* Tax credits account for a fourth of $7.5 billion cost
* Electric vehicle sales slow so far
By Bernie Woodall and Deepa Seetharaman
Sept 20 U.S. federal policies to promote
electric vehicles will cost $7.5 billion through 2019 and have
"little to no impact" on overall national gasoline consumption
over the next several years, the Congressional Budget Office
said in a report issued on Thursday.
Consumer tax credits for buying electric vehicles, which can
run as high as $7,500 per vehicle, will account for about 25
percent of the $7.5 billion cost, the CBO said.
The rest of the cost comprises of $2.4 billion in grants to
battery makers and projects to promote electric vehicles as well
as $3.1 billion in loans to auto companies designed to spur
production of fuel-efficient vehicles.
Many of these initiatives were initiated in 2009 under
President Barack Obama, but the loan program was authorized in
2007 under the Bush administration.
Producing all-electric cars and plug-in hybrids is part of
the auto industry's solution to reach increasingly stringent
fuel economy standards designed to cut emissions and lessen the
United States' dependence on oil.
U.S. government standards mandate that by 2025, automakers
to show corporate average fuel economy (CAFE) of 54.5 miles per
gallon or about 39 miles per gallon in real world driving.
The tax credits will increase sales of EVs, hybrids and more
fuel-efficient gas-powered models and help boost the average
fuel economy of automakers' fleets, the CBO said. The federal
tax credits apply to the first 200,000 electric vehicles sold by
But these sales will leave room for automakers to continue
to sell models with low fuel economy, the CBO said.
"The more electric and other high-fuel-economy vehicles that
are sold because of the tax credits, the more low-fuel-economy
vehicles that automakers can sell and still meet the standards,"
according to the report.
As a result, tax credits will have "little or no impact on
the total gasoline use and greenhouse gas emissions of the
nation's vehicle fleet over the next several years."
In the study, the CBO looked at the tax credits and other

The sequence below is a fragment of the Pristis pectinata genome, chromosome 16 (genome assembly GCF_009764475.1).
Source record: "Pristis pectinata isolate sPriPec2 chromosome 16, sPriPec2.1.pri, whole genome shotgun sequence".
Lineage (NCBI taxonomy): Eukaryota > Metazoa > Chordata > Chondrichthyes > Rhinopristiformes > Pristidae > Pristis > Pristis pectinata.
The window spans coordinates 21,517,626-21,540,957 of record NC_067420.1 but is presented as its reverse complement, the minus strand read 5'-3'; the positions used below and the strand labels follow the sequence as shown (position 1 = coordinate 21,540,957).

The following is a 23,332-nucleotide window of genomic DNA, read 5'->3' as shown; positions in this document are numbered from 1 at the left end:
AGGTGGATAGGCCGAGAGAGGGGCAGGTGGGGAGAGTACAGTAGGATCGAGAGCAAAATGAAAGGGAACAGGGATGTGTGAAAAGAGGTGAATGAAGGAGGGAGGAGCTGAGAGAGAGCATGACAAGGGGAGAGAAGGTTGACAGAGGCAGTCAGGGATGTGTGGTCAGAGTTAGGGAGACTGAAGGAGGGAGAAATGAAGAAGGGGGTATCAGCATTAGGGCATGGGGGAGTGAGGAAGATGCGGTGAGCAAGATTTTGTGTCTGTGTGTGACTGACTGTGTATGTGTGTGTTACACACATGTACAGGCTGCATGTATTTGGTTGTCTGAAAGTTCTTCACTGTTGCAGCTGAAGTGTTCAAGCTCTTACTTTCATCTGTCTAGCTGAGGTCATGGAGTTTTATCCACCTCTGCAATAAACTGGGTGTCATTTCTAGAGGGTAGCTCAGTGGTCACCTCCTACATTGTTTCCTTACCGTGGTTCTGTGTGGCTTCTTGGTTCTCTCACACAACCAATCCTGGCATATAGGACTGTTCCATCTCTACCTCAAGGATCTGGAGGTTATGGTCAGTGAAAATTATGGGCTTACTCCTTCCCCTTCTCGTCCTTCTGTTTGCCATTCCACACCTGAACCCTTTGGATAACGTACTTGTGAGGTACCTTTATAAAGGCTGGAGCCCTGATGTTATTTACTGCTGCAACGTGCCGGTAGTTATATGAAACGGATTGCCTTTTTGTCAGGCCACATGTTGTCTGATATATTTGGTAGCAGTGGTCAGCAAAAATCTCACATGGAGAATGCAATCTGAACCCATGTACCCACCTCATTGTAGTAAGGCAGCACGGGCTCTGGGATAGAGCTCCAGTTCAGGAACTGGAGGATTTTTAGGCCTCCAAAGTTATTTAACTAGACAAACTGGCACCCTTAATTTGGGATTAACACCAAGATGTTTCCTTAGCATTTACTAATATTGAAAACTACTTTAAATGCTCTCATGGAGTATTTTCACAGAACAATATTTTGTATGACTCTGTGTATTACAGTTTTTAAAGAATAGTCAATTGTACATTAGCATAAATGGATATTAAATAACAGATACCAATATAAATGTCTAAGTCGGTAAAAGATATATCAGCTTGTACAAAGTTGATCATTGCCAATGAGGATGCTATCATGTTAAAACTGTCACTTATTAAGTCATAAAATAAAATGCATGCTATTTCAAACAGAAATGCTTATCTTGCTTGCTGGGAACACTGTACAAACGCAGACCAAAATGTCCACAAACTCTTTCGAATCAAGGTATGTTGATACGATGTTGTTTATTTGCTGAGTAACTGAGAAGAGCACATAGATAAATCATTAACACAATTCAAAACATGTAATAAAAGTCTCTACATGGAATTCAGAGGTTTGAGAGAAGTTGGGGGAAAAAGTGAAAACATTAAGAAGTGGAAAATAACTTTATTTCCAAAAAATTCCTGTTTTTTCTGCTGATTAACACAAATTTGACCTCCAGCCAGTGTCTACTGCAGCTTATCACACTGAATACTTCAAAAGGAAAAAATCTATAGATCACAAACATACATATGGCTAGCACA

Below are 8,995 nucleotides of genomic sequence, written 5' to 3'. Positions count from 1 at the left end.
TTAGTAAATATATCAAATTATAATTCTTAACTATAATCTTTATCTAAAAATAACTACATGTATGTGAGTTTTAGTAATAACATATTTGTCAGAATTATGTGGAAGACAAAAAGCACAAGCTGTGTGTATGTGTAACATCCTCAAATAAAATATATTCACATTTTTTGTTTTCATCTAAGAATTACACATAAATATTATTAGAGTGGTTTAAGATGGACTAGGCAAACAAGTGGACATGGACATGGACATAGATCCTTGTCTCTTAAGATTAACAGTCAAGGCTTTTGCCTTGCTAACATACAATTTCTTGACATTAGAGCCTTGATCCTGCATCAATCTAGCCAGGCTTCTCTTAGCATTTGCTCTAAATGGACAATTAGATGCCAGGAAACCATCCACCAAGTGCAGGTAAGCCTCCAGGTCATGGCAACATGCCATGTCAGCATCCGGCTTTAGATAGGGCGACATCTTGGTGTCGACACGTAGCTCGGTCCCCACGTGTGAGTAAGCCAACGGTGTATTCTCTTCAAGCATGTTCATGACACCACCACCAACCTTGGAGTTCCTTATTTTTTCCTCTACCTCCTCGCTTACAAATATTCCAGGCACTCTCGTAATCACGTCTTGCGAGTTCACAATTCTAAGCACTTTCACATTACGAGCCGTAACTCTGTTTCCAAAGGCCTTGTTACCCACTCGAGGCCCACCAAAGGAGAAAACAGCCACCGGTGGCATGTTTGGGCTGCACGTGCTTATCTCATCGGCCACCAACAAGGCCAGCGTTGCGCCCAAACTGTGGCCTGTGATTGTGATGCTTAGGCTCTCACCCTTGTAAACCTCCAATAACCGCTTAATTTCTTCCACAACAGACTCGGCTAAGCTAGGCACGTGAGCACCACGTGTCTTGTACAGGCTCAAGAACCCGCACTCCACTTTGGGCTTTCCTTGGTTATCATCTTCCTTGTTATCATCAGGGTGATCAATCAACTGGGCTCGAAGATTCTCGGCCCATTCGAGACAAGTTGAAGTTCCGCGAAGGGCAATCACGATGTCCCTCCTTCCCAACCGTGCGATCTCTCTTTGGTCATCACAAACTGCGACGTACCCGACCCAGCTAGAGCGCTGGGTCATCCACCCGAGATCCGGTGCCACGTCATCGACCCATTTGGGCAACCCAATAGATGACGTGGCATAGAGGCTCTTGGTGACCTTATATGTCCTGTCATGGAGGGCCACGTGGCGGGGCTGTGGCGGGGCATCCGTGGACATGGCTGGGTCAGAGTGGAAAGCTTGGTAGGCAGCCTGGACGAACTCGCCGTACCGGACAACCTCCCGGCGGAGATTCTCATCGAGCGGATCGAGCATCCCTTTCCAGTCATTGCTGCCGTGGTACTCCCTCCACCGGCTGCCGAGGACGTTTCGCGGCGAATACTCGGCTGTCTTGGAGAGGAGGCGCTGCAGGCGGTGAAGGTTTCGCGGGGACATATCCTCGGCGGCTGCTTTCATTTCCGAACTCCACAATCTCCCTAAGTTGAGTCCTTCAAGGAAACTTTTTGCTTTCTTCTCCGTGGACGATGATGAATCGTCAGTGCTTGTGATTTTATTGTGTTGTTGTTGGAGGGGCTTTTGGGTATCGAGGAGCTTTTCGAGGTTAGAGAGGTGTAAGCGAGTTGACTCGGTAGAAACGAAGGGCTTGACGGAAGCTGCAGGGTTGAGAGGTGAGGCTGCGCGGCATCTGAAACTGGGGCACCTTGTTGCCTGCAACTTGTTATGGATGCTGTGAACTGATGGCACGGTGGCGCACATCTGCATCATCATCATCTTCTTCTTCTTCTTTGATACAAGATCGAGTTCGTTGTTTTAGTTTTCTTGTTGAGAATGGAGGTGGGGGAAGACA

federal policies for plug-in hybrid vehicles like the General
Motors Co Chevrolet Volt and fully battery-electric
vehicles like the Nissan Motor Co Leaf.
The CBO said it compared similar-sized electric and
gas-powered vehicles with average fuel economy ratings.
"General Motors is committed to technological innovations
like the Chevy Volt and to help our customers use little or no
gas and save money and the pump," said Heather Rosenker, GM
spokeswoman in Washington.
"We'll keep our eyes on designing and building cars and
defer the policy debate to the policy makers," she said.
CREDITS CAN'T RECOUP EV COSTS
While drivers of these electric vehicles use less gasoline
and emit less greenhouse gas such as carbon dioxide, the cost to
the government can be high, the CBO found. The U.S. government
will spend anywhere from $3 to $7 for each gallon of gasoline
saved by consumers driving electric vehicles.
Proponents of government spending on advanced vehicles say
the start-up costs will be high, but U.S. consumers could still
recoup much of that investment over time.
"The people the report often know the cost of everything and
the value of nothing," said Dan Weiss, a senior fellow at the
Center for American Progress. "They are overestimating the costs
of these programs and undervaluing the benefits."
Sales of plug-in hybrid electric vehicles and vehicles that
have no gasoline engines at all are so far low. In 2012, through
August, 13,497 Chevrolet Volt have been sold, and Nissan has
sold only 4,228 Leaf.
By 2016, each auto manufacturer is to meet a CAFE standard
of 35.5 miles per gallon, up from the current average of 29.7
mpg. By 2025, the CAFE standard is to be 54.5 mpg.
CAFE is the corporate average fuel economy, the theoretical
standard used to determine if each auto manufacturer is meeting
fuel efficiency requirements.
However, that is not the "real world" fuel economy ratings
as measured by the U.S. Environmental Protection Agency. This
"real world" EPA rating is what is shown on the window sticker
for new cars at U.S. dealerships.
The costs of electric vehicles -- fully electric and plug-in
hybrid electric -- are much higher than similar-sized gasoline
vehicles, and the federal tax credit of $7,500 per vehicle is
not enough to bridge the gap, the CBO said.
The CBO said an average plug-in hybrid vehicle with a
battery capacity of 16 kilowatt-hours is eligible for the
maximum tax credit of $7,500.
"However, that vehicle would require a tax credit of more
than $12,000 to have roughly the same lifetime costs as a
comparable conventional or traditional hybrid vehicle," the CBO
And, the bigger the battery the greater the cost
disadvantage for buyers of plug-in vehicles and conventional
vehicles, the CBO said.